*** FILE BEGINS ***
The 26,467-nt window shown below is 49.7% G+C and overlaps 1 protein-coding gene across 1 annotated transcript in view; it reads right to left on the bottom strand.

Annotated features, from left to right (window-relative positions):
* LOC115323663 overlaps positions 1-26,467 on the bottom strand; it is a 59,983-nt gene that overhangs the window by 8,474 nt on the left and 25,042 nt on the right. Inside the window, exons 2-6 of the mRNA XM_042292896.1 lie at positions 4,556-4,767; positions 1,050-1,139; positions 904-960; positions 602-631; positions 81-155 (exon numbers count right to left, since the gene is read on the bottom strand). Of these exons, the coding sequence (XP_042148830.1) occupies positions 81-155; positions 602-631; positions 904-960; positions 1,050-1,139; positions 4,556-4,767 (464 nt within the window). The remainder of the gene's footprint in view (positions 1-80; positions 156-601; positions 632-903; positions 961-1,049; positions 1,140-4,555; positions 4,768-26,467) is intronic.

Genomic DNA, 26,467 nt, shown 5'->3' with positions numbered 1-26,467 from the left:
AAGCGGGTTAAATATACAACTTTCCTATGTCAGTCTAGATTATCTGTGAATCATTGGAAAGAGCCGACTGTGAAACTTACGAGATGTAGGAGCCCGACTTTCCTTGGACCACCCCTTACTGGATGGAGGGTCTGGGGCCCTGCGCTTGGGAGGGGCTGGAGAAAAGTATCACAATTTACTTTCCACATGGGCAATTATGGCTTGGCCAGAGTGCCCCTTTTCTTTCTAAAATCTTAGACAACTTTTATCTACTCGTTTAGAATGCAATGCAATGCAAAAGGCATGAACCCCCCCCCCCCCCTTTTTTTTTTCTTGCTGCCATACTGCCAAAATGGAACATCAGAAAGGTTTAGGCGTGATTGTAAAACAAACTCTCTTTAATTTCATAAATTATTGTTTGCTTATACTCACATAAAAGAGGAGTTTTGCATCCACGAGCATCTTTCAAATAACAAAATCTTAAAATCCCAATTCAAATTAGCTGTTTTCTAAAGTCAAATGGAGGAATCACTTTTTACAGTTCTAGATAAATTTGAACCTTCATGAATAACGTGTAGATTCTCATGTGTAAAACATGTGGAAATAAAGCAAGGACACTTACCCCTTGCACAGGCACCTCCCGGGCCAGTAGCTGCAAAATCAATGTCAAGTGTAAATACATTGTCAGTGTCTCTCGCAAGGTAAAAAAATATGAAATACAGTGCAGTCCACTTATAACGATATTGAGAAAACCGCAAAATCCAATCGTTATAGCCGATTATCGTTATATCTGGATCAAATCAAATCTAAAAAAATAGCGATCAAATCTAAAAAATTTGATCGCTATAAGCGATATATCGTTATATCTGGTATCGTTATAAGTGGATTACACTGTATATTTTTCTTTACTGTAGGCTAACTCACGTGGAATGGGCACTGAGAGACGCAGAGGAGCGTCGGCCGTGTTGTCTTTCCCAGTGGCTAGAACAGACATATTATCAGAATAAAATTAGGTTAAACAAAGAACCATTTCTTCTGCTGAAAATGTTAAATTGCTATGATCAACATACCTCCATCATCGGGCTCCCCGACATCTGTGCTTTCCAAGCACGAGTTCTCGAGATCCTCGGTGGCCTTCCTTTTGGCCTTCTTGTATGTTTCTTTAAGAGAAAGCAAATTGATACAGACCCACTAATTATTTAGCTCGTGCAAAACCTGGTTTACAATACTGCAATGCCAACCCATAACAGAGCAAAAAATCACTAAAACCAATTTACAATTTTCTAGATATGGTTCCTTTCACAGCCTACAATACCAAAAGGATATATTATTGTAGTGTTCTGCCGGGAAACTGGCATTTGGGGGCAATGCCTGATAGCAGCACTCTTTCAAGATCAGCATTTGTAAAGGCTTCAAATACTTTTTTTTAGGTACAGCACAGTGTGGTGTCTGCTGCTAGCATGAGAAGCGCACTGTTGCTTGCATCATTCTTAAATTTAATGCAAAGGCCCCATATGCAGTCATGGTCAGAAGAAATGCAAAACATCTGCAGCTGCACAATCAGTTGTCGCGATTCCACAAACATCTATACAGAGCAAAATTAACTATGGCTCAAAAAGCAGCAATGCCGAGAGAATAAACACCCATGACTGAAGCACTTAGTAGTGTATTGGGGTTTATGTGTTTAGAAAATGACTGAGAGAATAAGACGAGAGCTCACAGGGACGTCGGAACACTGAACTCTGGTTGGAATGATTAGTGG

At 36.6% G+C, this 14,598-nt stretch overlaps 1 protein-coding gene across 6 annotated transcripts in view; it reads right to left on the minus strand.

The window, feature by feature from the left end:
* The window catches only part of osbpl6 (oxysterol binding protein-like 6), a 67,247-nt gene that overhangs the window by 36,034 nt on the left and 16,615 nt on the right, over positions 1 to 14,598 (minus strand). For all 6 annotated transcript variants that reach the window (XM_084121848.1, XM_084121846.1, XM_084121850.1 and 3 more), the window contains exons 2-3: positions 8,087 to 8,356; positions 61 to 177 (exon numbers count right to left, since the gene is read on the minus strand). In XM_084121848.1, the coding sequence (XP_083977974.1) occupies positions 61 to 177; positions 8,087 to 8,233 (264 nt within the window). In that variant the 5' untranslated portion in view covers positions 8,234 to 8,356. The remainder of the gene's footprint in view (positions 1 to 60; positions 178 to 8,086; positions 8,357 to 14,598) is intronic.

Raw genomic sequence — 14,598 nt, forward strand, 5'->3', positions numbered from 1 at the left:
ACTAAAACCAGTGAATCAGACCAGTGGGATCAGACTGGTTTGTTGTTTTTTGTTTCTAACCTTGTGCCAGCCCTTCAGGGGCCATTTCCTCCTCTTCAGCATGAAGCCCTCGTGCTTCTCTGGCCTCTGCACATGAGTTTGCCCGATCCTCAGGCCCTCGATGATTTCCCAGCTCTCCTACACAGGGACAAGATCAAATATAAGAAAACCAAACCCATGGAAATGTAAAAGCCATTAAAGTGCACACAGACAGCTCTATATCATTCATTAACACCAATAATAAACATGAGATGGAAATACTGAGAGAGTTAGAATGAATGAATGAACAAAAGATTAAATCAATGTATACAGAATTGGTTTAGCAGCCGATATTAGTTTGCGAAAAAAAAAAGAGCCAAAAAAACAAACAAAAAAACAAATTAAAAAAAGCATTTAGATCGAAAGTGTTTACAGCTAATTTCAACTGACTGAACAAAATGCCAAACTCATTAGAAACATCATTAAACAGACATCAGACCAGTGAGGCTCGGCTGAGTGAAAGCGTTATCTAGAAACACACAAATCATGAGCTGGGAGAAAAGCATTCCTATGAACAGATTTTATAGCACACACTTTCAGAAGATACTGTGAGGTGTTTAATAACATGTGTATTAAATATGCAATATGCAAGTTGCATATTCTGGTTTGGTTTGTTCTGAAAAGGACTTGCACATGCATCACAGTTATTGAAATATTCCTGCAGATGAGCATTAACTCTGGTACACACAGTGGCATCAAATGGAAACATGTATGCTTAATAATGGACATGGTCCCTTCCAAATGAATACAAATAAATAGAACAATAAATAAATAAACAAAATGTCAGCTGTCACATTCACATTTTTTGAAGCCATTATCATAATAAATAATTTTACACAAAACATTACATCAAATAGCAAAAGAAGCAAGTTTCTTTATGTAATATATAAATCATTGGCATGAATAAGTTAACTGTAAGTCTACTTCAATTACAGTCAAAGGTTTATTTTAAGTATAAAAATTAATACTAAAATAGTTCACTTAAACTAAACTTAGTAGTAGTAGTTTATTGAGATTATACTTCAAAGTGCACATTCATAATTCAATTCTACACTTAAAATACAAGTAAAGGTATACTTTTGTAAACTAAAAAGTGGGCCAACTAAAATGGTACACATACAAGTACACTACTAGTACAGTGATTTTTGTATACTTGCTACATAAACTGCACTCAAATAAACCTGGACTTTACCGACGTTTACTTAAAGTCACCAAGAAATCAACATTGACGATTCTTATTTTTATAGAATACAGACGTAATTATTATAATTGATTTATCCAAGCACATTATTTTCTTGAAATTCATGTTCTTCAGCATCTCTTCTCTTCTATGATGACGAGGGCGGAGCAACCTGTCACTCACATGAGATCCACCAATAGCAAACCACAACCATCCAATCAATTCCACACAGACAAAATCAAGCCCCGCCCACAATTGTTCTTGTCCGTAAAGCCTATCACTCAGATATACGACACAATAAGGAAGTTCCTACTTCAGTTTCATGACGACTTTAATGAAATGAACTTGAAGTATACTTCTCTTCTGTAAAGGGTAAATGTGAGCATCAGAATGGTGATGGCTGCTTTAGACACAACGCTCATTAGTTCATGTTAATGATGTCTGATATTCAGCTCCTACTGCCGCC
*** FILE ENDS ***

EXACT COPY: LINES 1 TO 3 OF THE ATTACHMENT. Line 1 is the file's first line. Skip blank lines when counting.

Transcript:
The 26,467-nt window shown below is 49.7% G+C and overlaps 1 protein-coding gene across 1 annotated transcript in view; it reads right to left on the bottom strand.

Annotated features, from left to right (window-relative positions):
* LOC115323663 overlaps positions 1-26,467 on the bottom strand; it is a 59,983-nt gene that overhangs the window by 8,474 nt on the left and 25,042 nt on the right. Inside the window, exons 2-6 of the mRNA XM_042292896.1 lie at positions 4,556-4,767; positions 1,050-1,139; positions 904-960; positions 602-631; positions 81-155 (exon numbers count right to left, since the gene is read on the bottom strand). Of these exons, the coding sequence (XP_042148830.1) occupies positions 81-155; positions 602-631; positions 904-960; positions 1,050-1,139; positions 4,556-4,767 (464 nt within the window). The remainder of the gene's footprint in view (positions 1-80; positions 156-601; positions 632-903; positions 961-1,049; positions 1,140-4,555; positions 4,768-26,467) is intronic.